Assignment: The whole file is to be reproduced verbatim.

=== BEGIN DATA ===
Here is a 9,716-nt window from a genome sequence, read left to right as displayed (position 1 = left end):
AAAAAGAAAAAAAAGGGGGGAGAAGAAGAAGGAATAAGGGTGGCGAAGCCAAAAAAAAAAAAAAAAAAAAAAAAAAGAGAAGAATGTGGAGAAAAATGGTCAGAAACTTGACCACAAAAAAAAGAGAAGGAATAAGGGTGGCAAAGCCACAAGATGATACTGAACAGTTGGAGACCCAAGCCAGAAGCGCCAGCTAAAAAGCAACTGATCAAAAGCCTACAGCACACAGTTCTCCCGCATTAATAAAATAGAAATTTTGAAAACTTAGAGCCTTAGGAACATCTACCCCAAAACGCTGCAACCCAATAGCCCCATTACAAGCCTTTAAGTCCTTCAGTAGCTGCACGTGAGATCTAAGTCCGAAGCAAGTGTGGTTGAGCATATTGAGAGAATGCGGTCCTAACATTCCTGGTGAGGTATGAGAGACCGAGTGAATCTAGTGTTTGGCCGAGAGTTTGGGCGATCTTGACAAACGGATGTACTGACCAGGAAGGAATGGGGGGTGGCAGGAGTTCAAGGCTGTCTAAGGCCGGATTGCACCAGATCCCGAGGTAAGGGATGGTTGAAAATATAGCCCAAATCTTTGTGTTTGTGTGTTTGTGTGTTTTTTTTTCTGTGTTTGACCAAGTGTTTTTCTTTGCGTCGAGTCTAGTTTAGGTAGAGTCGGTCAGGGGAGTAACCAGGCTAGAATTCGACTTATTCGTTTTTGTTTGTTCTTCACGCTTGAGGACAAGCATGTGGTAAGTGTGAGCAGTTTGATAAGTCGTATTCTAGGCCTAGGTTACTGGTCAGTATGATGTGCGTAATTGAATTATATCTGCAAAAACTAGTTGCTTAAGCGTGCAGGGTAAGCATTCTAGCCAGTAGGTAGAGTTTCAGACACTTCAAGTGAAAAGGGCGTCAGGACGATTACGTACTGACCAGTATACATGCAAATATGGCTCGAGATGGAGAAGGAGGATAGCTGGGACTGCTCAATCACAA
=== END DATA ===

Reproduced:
Here is a 9,716-nt window from a genome sequence, read left to right as displayed (position 1 = left end):
AAAAAGAAAAAAAAGGGGGGAGAAGAAGAAGGAATAAGGGTGGCGAAGCCAAAAAAAAAAAAAAAAAAAAAAAAAAGAGAAGAATGTGGAGAAAAATGGTCAGAAACTTGACCACAAAAAAAAGAGAAGGAATAAGGGTGGCAAAGCCACAAGATGATACTGAACAGTTGGAGACCCAAGCCAGAAGCGCCAGCTAAAAAGCAACTGATCAAAAGCCTACAGCACACAGTTCTCCCGCATTAATAAAATAGAAATTTTGAAAACTTAGAGCCTTAGGAACATCTACCCCAAAACGCTGCAACCCAATAGCCCCATTACAAGCCTTTAAGTCCTTCAGTAGCTGCACGTGAGATCTAAGTCCGAAGCAAGTGTGGTTGAGCATATTGAGAGAATGCGGTCCTAACATTCCTGGTGAGGTATGAGAGACCGAGTGAATCTAGTGTTTGGCCGAGAGTTTGGGCGATCTTGACAAACGGATGTACTGACCAGGAAGGAATGGGGGGTGGCAGGAGTTCAAGGCTGTCTAAGGCCGGATTGCACCAGATCCCGAGGTAAGGGATGGTTGAAAATATAGCCCAAATCTTTGTGTTTGTGTGTTTGTGTGTTTTTTTTTCTGTGTTTGACCAAGTGTTTTTCTTTGCGTCGAGTCTAGTTTAGGTAGAGTCGGTCAGGGGAGTAACCAGGCTAGAATTCGACTTATTCGTTTTTGTTTGTTCTTCACGCTTGAGGACAAGCATGTGGTAAGTGTGAGCAGTTTGATAAGTCGTATTCTAGGCCTAGGTTACTGGTCAGTATGATGTGCGTAATTGAATTATATCTGCAAAAACTAGTTGCTTAAGCGTGCAGGGTAAGCATTCTAGCCAGTAGGTAGAGTTTCAGACACTTCAAGTGAAAAGGGCGTCAGGACGATTACGTACTGACCAGTATACATGCAAATATGGCTCGAGATGGAGAAGGAGGATAGCTGGGACTGCTCAATCACAA